Musee de l'Air, Paris-Le Bourget, 1993-2004.
- Restoration to airworthy, Tremons, 1994.
- Loaned to Ailes Anciennes Toulouse, Toulouse, France, 1996-2004.
-- Undergoing rstoration.

Associated reading
I've been trying to find out what the metal guards are installed for on the tail plane of the Invader below.
It turns out they were a precautionary and interim measure taken during certain target tug operations at Nellis AFB.
These protective guards were originally developed by the 47th ADG
Read below for some associated reading on the topic




The above three shots were kindly donated by Scott Lindley



The above two shots, Notice any similarities to the wire guard on this De Havilland DH-98 Mosquito TT35 target tug, operated by 3 Civilian Anti Aircraft Co-operation unit based at Exeter Airport.



Above, two CASA 2-111D's with a target drone under the belly and tail plane guards similar to the Mosquito shown above.


Textile tow targets


90% (AB), 0% (B)










A-26, A-4, T-2, A-6, F-4, F-14, A-7, F/A-18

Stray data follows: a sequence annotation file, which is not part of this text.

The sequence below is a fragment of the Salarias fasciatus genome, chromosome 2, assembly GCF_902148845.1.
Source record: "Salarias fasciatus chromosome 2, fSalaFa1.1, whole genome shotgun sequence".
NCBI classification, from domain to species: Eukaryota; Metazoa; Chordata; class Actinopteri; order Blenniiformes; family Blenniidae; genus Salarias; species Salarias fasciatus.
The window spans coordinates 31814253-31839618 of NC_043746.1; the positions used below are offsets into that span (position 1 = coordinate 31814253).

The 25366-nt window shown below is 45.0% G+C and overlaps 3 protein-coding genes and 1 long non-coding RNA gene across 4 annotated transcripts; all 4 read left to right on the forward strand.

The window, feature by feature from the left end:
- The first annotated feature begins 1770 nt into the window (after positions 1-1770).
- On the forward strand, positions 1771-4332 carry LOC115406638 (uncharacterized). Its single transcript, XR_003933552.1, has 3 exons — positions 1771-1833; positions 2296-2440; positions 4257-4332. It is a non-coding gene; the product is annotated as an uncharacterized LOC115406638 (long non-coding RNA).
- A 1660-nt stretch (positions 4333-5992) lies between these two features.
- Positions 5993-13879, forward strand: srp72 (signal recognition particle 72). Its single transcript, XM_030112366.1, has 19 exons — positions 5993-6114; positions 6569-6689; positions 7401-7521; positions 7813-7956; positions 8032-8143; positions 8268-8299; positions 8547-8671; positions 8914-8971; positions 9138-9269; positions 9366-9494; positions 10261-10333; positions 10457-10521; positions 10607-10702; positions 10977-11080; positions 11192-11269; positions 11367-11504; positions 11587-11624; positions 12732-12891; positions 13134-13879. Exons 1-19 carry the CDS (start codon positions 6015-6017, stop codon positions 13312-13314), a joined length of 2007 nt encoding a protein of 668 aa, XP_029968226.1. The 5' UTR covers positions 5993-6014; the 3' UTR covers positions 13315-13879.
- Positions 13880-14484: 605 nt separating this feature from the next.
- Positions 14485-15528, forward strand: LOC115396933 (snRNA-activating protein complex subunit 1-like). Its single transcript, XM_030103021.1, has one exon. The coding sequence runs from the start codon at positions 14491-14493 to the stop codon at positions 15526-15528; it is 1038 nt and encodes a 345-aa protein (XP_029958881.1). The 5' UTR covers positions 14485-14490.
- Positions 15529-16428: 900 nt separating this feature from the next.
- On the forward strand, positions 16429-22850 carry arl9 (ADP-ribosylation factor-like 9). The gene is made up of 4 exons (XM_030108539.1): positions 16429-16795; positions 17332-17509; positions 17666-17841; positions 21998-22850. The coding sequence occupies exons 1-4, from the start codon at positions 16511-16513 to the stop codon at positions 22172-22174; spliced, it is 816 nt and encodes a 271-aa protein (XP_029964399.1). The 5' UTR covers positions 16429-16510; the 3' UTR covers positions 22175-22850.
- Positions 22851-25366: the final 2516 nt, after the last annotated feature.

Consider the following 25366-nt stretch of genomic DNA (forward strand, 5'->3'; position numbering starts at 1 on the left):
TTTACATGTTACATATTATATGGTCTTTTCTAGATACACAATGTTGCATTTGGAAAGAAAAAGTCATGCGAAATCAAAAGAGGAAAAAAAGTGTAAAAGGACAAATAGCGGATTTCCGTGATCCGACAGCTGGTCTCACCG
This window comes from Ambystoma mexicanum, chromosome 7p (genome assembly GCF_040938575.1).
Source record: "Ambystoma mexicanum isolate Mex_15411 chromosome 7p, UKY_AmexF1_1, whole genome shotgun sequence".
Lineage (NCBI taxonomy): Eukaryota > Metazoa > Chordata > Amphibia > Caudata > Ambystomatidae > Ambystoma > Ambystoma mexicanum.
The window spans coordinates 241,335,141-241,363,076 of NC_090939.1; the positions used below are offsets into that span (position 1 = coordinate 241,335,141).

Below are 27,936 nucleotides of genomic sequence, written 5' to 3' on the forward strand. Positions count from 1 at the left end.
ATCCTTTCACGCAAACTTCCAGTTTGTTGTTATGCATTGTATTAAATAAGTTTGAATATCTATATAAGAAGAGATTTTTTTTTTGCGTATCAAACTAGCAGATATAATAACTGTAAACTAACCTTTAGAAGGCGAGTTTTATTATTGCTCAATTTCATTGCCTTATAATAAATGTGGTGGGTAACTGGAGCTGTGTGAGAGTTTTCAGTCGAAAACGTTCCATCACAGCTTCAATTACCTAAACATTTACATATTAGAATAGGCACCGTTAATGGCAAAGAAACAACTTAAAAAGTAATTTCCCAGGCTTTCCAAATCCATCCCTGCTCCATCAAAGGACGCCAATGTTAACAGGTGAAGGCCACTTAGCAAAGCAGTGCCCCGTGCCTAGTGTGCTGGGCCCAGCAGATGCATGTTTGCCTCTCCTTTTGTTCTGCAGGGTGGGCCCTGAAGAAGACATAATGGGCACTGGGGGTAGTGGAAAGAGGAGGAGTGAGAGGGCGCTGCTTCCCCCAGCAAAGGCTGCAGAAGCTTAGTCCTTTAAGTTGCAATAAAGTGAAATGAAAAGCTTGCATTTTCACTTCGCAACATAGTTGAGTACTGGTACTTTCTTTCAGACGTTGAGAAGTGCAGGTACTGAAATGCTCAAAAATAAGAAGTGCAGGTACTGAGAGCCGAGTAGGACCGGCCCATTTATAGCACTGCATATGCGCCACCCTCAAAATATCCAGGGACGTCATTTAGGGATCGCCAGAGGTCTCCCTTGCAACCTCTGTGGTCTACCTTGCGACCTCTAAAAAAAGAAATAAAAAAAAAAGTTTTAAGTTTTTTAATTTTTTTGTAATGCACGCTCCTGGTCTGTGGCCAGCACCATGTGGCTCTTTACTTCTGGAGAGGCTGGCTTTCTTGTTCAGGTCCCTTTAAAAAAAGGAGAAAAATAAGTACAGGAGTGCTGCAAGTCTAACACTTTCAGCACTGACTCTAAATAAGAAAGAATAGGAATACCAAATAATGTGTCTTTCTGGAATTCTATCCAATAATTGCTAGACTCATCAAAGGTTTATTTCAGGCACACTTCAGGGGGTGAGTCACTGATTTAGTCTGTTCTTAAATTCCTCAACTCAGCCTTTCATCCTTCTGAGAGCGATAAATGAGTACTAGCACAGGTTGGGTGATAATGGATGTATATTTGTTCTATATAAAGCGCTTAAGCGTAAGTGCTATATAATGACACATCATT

The TDU-32A/B and TDU-32B/B aerial banner tow targets are effective low-cost devices for air-to-air and surface-to-air gunnery training. They are constructed of nylon fabric and are rectangular in shape. The TDU-32B/B is laser retroflective, while the TDU-32A/B is radar reflective. The TDU-32A/B and TDU-32B/B banner tow targets have a weighted steel tow bar and bridle assembly attached to the rectangular fabric panel. There is 60-foot safety nylon webbing bridle attached between the tow bar and tow cable. Both nonradar- and radar-reflective panels are 7 1/2 feet by 40 feet. For visual tracking, the panels have a 12-inch orange border and a 48-inch orange bull's eye centered on the white portion. The targets, attached approximately 1,800 feetbehind the tow aircraft, are launched from the runway by standard drag takeoff procedures. Target recovery is accomplished  by dropping the target in a recovery area following the mission.